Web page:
Bitcoin, Crypto Metrics Thriving Despite Sentiment
The numbers behind the biggest cryptocurrency networks, such as Bitcoin and Ethereum, show a different story than that told by price sentiment.
Fear dominates the Bitcoin and crypto markets, but growth and adoption continues unabated.
According to the Crypto Fear & Greed Index, which gauges the general market sentiment by analyzing and aggregating multiple data points into a single number on a scale of 0 to 100, whereby 0 signifies extreme fear and 100 extreme greed, the prevailing sentiment of the crypto markets in the past six months has been mostly “fearful” — continually oscillating in the range of 20 and 40.
Judging by the available data, the community’s overwhelmingly negative outlook on the industry seems largely irrational — almost as if the bearish sentiment is entirely effectuated by unmet, unrealistic expectations and repressed feelings of grief for the (what now seems unattainable) all-time high.
The negative outlook seems unjustified because, despite the downturn in Q2 of 2019, most of the large-cap crypto-assets actually finished the year significantly up in terms of price. Bitcoin’s price, for example, increased by 90% by the end of the year, while Ethereum is down only 6%.
Price Doesn’t Tell The Whole Story
The latest research recently published by Coin Metrics paints an entirely different picture of the state of crypto than the one inferred by the price charts or the fear and greed index.
Volatility, which has traditionally been pointed out as one of crypto’s biggest downsides, is declining across the board. At the end of 2019, the 30-day volatility (the measure of the 30-day standard deviation of log daily returns) was 2.6% for Bitcoin and 3.3% for Ethereum.
Crypto adoption is also on the rise, with the figures looking better than what most would expect. Even though it’s hard to pinpoint the exact number of crypto users, we can make a pretty good estimate by looking at the number of active blockchain addresses and the number of addresses with a balance of at least $10.
According to the Coin Metrics’ “State of the Network” report, active addresses increased for most of the major crypto-assets over the past year. Bitcoin marked an increase of 16%, BCH 90%, and LTC 12%, while USDT_ETH, LINK, and XTZ saw the biggest growth of the year with 44-fold, 6-fold, and 2-fold increases, respectively
The number of addresses with a balance of at least $10 can be used as a rough approximation of the total number of small or “retail” holders of an asset. Similar to active addresses, this figure is also on the rise for most of the large-cap crypto-assets on the market. Bitcoin and Ethereum remain the dominant crypto-assets in terms of retail holders: Bitcoin, which has 4-times as many addresses with a balance of at least $10 than Ethereum marked an increase of 40% in 2019, while Ethereum, which has more than double any other asset on the market, saw an increase of 20%.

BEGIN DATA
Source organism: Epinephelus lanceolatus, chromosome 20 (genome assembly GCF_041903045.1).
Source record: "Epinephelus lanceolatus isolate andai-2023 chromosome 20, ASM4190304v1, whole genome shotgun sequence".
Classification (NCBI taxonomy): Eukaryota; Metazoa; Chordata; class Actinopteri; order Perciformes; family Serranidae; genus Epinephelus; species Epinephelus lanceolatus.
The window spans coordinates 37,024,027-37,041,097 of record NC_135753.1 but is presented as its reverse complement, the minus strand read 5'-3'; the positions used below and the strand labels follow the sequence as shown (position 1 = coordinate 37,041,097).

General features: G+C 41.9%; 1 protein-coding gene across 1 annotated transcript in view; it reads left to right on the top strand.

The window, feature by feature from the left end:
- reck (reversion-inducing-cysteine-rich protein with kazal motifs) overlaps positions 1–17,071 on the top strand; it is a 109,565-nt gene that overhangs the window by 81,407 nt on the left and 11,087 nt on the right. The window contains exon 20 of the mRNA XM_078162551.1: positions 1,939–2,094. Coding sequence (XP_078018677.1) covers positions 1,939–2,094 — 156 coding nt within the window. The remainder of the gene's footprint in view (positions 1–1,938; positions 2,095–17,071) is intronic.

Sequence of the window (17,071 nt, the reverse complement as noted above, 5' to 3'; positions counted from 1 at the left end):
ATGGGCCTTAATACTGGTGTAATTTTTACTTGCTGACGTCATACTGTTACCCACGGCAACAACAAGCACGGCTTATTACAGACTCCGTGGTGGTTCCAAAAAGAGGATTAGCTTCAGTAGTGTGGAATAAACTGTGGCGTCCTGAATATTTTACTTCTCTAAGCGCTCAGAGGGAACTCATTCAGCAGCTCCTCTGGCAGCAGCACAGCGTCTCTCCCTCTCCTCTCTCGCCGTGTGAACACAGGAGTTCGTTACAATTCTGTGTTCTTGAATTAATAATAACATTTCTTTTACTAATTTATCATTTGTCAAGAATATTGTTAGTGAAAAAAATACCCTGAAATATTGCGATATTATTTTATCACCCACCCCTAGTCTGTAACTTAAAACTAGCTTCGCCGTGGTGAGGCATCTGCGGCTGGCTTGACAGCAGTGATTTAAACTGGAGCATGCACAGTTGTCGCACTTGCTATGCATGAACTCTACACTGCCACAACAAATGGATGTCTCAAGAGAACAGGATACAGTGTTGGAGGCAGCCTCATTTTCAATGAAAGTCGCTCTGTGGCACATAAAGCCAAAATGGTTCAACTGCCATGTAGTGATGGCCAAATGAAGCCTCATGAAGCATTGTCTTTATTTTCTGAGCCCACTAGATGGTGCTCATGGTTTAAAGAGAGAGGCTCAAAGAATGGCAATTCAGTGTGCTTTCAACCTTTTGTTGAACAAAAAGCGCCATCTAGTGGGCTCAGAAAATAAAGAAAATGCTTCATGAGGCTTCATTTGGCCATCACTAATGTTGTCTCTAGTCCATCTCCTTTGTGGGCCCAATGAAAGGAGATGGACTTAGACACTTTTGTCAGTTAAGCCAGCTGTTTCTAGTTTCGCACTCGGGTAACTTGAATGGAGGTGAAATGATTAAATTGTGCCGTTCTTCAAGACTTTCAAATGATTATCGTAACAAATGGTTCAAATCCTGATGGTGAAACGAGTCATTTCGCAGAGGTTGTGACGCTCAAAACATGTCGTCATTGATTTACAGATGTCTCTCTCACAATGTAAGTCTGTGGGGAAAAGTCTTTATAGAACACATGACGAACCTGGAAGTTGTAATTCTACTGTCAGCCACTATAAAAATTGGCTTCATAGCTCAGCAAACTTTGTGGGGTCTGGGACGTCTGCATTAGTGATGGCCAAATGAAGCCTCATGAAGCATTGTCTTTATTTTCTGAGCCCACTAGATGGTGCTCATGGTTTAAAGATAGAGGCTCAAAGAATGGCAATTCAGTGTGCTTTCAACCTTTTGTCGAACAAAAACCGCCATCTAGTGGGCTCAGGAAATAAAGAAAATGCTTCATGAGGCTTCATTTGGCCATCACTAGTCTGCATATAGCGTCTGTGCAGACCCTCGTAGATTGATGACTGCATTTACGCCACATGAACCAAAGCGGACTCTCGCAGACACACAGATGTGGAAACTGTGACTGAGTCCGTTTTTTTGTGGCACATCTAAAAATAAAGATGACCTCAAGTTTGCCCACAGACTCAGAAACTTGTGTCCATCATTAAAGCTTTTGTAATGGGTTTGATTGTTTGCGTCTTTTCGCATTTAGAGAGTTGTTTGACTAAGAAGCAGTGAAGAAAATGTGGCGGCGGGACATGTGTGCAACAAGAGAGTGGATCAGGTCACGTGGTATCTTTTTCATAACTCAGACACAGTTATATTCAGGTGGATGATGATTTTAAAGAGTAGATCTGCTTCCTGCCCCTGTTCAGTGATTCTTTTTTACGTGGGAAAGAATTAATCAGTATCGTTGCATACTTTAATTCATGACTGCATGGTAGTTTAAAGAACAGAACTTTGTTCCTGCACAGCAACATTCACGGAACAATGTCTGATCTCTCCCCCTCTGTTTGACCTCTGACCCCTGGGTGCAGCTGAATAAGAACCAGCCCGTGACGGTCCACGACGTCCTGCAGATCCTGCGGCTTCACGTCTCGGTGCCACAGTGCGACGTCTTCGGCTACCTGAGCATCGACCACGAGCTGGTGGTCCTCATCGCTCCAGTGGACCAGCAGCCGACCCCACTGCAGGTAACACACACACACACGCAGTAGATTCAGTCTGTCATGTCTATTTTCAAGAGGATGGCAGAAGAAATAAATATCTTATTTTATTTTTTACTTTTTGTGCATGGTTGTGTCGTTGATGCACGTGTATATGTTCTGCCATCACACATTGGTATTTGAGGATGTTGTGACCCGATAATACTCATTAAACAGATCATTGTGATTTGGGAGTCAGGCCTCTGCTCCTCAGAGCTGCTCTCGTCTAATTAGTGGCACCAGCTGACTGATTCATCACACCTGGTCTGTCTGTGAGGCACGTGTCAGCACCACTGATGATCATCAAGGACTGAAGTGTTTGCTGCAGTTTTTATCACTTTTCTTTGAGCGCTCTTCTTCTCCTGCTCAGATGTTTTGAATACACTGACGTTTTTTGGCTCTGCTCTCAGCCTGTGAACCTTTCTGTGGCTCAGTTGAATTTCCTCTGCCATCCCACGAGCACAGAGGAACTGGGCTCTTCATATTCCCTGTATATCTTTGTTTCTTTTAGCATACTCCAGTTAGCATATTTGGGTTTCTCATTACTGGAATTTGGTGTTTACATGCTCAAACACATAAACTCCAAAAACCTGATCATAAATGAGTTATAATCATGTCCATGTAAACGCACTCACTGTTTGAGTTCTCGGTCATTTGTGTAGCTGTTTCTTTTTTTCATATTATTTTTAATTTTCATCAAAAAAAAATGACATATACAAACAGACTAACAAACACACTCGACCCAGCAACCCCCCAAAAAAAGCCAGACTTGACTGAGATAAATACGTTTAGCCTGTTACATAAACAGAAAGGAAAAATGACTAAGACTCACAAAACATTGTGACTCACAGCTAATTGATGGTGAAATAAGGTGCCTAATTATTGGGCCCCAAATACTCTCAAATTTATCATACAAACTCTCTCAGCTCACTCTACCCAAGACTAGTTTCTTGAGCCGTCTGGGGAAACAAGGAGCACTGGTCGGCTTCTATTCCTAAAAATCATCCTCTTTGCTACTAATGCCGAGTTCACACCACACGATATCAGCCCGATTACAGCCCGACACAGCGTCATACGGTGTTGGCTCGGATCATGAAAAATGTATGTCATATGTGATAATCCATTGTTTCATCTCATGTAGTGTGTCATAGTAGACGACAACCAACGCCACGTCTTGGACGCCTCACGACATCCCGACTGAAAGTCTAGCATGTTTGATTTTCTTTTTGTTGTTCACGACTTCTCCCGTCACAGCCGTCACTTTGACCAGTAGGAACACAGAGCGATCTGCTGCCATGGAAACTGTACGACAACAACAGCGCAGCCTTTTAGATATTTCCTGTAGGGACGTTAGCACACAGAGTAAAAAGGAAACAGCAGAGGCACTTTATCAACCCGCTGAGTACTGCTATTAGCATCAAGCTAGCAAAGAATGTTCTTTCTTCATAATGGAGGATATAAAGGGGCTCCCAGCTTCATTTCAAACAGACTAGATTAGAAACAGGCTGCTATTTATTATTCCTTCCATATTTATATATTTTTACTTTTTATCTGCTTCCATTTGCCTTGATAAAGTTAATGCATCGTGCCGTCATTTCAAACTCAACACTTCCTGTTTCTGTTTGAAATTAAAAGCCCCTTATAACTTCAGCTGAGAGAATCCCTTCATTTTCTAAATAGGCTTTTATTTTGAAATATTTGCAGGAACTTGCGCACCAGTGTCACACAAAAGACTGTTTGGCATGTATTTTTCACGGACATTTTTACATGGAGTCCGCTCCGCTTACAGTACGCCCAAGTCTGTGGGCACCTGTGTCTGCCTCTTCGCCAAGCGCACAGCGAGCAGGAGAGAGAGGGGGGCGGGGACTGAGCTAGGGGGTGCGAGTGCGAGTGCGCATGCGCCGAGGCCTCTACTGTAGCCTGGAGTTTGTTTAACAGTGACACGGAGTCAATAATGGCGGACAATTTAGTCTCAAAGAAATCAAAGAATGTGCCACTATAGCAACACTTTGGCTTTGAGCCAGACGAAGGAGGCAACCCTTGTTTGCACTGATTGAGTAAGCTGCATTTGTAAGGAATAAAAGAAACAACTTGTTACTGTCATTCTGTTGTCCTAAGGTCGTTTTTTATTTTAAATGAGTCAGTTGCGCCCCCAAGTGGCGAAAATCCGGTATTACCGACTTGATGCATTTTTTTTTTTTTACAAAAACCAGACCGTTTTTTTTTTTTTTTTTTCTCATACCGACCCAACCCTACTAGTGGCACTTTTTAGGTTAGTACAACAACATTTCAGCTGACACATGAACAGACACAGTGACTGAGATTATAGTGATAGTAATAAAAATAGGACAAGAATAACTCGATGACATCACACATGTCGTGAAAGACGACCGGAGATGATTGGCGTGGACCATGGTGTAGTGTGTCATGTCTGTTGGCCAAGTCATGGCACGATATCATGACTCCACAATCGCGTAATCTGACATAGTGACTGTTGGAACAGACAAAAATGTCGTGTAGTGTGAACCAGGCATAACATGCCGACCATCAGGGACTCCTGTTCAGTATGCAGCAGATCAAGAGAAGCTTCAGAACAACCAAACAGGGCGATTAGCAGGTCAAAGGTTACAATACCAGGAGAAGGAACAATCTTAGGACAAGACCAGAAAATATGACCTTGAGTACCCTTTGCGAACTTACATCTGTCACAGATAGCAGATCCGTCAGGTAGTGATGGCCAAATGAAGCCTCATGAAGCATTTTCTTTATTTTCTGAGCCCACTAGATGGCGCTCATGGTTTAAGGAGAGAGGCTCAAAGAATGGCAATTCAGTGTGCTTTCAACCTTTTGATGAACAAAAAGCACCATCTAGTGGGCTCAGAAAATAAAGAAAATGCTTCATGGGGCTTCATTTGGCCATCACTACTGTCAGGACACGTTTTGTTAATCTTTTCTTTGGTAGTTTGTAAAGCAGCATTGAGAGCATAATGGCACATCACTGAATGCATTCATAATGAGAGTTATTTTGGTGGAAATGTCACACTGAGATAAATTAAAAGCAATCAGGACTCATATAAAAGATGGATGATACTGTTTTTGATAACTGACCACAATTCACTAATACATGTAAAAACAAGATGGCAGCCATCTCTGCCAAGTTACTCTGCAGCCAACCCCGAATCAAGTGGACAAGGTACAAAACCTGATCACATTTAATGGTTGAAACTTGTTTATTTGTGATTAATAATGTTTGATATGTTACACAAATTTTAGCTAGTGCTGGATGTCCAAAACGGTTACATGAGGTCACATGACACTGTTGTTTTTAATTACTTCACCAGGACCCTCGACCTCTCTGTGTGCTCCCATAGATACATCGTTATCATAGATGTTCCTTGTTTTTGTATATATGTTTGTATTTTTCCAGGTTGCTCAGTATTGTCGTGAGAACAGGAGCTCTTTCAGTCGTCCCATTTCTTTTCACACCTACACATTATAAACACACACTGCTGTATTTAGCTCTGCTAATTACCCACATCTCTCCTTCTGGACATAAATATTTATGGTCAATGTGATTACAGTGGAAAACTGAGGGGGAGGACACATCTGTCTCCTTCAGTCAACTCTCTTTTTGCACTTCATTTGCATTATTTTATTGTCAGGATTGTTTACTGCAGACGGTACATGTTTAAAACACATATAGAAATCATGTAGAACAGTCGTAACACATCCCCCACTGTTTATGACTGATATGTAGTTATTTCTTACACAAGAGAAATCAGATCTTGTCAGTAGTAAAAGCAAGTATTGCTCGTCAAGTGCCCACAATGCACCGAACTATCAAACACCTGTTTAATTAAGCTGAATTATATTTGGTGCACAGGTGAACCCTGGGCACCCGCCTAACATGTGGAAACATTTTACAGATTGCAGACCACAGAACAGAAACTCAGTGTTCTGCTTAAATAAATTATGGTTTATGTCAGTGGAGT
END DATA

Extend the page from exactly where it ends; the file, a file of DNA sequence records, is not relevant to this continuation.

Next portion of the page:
The number of big “whale” investors is also on the rise and, similar to their taste in smaller retail investors, BTC and ETH are also their two favorite bags to hold. BTC finished the year with over 11,000 and ETH with over 1,800 addresses with a balance of at least $1M, and no other asset finished with more than 700.
The significant increase in economic activity for most major crypto-assets also tells a bullish story. Increases in transactions, transfers, and adjusted transfer value can be seen all across the board. The most striking statistic of all is USDT_ETH’s incredible 59-fold increase in transaction count during the course of a single year.
Health And Security
The health and security of a particular cryptocurrency network are in large part dependent, if not entirely correlated, with the health of the mining industry surrounding it. Miners are in it for the money, which means that as long as there’s money to be made from mining, miners will keep increasing the amount of computing power devoted to securing the network, which then equates to more secure networks.
Note here, of course, that this is quite a reductionist assessment and that issues such as the health and security of a particular cryptocurrency network are vastly more nuanced — with the degree of decentralization and geographical dispersion of miners playing a significant role, among many other factors.
On that front, things are looking stellar. Bitcoin, which is otherwise the market leader in terms of cumulative hash rate, marked a yearly hash rate increase of over 130%. The incentives are also looking strong, with miner revenue (transaction fees plus newly issued supply) seeing an increase of 78% for Bitcoin, 26% for Bitcoin Cash and 190% for Tezos.
As should be expected due to upcoming plans to switch to a proof-of-stake-based algorithm in 2020, Ethereum saw a decline in both hash rate and miner revenue over the course of the past year.
Despite the overwhelmingly negative sentiment, 2019 was still a good year for crypto. The decrease in volatility and the rise in prices, adoption, miner revenue, and hash rate are all bullish signs heading into 2020.
This year on the crypto menu we have the Bitcoin halving, Ethereum’s upgrade to proof-of-stake, the potential launch of the first regulated crypto bank, and the potential roll-out of China’s CBDC. It’s going to be a feast!